Military covenant 'will become law'

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The Government will announce shortly that it is putting the military covenant on a statutory basis for the first time, it was reported.

Prime Minister David Cameron has faced claims he was watering down his commitment to write into law the state's duty of care to armed forces personnel.

Legislation being debated by Parliament allows the Defence Secretary to make an annual report on the military covenant, but stops short of giving it formal legal status.

Its passage has been delayed, with Tory backbench MP Philip Hollobone tabling an amendment for formal recognition of the covenant - a potential focus for rebellion.

But defence minister Andrew Robathan, who is steering the Bill through the Commons, told The Daily Telegraph: "We are putting the military covenant on a statutory basis for the first time."

The move comes amid concerns that military personnel are failing to be provided with the level of service they are entitled to in areas such as health, housing and pay.

Concerns over the Government's legal liability are thought to have prompted the formulation in the Bill - which has been strongly defended by Mr Cameron in the Commons.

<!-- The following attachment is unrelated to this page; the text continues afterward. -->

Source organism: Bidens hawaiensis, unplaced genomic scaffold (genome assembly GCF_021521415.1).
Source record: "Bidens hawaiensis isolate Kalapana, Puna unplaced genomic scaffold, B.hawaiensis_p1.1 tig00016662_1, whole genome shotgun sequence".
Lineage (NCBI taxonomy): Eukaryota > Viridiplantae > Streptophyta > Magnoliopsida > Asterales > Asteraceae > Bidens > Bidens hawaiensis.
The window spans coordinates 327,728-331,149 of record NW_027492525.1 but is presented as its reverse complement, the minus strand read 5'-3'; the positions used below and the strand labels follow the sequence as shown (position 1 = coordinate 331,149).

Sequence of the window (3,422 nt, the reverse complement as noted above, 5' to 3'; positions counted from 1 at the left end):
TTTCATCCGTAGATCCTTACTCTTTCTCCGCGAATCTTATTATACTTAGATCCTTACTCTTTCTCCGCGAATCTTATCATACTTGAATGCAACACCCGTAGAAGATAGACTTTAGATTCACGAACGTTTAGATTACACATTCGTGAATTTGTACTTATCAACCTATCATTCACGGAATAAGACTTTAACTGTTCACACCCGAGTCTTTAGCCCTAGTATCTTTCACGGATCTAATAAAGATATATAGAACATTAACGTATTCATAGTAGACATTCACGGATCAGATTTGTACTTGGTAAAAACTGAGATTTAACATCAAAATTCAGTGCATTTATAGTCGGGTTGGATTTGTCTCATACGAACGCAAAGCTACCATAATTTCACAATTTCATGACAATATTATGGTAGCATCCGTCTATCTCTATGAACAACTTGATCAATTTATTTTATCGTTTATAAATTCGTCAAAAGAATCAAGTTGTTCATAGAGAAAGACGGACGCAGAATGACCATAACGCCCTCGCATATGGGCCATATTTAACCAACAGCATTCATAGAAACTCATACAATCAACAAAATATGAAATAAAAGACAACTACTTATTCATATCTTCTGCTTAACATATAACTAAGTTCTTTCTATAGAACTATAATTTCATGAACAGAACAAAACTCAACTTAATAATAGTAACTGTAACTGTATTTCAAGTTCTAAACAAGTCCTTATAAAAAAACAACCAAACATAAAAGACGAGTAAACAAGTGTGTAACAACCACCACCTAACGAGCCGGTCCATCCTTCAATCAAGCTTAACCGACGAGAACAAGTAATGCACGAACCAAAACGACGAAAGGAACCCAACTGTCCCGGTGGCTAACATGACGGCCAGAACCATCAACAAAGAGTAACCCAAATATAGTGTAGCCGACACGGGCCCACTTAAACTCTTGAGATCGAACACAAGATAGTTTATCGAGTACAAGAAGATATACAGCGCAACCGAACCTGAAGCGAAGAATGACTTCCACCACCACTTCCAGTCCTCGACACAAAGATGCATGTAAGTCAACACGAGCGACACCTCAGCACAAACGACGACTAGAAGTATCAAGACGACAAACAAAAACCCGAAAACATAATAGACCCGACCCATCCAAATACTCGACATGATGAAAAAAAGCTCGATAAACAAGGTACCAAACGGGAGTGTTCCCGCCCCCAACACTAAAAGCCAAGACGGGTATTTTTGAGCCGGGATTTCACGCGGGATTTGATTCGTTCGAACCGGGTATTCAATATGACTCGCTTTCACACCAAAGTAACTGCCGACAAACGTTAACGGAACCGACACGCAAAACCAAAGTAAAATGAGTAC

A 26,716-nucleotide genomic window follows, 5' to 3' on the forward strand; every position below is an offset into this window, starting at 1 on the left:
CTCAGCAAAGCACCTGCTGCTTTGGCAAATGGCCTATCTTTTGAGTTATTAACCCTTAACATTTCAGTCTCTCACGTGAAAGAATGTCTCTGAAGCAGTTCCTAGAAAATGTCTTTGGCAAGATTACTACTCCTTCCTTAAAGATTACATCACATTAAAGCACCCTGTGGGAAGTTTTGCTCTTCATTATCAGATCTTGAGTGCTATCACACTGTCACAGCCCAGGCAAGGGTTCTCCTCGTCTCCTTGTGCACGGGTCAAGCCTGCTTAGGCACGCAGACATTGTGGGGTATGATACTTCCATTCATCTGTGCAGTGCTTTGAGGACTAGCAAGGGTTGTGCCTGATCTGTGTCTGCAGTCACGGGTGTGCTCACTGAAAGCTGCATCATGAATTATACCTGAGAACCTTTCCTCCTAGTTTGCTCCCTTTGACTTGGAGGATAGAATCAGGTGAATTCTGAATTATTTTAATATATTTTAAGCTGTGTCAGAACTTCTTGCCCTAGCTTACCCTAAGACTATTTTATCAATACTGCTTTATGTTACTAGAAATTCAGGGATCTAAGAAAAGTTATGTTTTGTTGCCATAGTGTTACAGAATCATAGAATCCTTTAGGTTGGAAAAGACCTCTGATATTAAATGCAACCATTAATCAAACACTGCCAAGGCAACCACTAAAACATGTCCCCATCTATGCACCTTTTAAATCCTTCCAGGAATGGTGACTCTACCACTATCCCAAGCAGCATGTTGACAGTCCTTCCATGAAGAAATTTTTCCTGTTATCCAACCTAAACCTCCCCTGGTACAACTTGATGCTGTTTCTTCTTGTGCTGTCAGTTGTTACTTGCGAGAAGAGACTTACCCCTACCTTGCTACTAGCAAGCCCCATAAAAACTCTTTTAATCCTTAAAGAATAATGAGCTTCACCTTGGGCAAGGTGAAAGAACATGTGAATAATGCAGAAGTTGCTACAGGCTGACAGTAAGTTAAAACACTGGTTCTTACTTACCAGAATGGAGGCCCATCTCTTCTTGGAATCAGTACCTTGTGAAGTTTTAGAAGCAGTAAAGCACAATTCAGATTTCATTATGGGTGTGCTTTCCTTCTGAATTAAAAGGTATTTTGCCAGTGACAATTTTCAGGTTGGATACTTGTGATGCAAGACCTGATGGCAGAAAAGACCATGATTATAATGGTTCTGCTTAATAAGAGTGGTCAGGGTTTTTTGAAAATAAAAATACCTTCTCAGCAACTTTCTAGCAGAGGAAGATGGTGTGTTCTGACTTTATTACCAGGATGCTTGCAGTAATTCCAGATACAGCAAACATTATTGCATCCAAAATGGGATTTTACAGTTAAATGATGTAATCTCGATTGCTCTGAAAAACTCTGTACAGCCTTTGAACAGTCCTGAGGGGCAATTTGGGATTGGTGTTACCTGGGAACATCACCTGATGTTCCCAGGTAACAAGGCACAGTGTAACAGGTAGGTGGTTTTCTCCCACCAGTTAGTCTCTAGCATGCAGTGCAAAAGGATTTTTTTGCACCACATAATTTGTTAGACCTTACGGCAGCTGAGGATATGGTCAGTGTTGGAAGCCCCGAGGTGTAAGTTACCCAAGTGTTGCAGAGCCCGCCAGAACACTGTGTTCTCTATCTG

The Telegraph said the law would not enshrine specific pledges about individual public services but concentrate on broader principles - such as that no-one should be disadvantaged because of their military service and, beyond that, that special treatment could sometimes be justified.

Labour has accused the Government of "running scared" on the issue.

Mr Cameron denied watering down his commitment at Commons question time this month.

"I do not believe for a minute that that is what is being done. What is going to happen is that we are going to clearly reference the covenant in law and then the covenant will be published and debated in this House every year," he told MPs.

"It is vital that we are able to update and improve it every year, because our military personnel face so many changing circumstances."

A government spokesman said: "Discussions are ongoing and it would be inappropriate to comment further at this stage."

Shadow defence secretary Jim Murphy said: "The Prime Minister appears to have finally done the right thing. If true, this is a retreat from a inevitable defeat in Parliament in the face of real anger from forces families and MPs.

"For months ministers have stuck their heads in the sand and denied the military covenant should be enshrined in law. I hope this marks the beginnings of a real reassessment of how the Government is treating our armed forces.

"This is an issue the Labour Party and charities have been campaigning on for months and I would like to congratulate the Royal British Legion for securing a policy which will give vital protection for service personnel and their families.

"We will now wait to hear the detail and will want to ensure that the principles of the covenant are being properly set out in law.

"The Government has handled this appallingly and their broken promises have tarnished their credibility on defence. I hope that from this episode they will learn to listen more regularly to the armed forces community."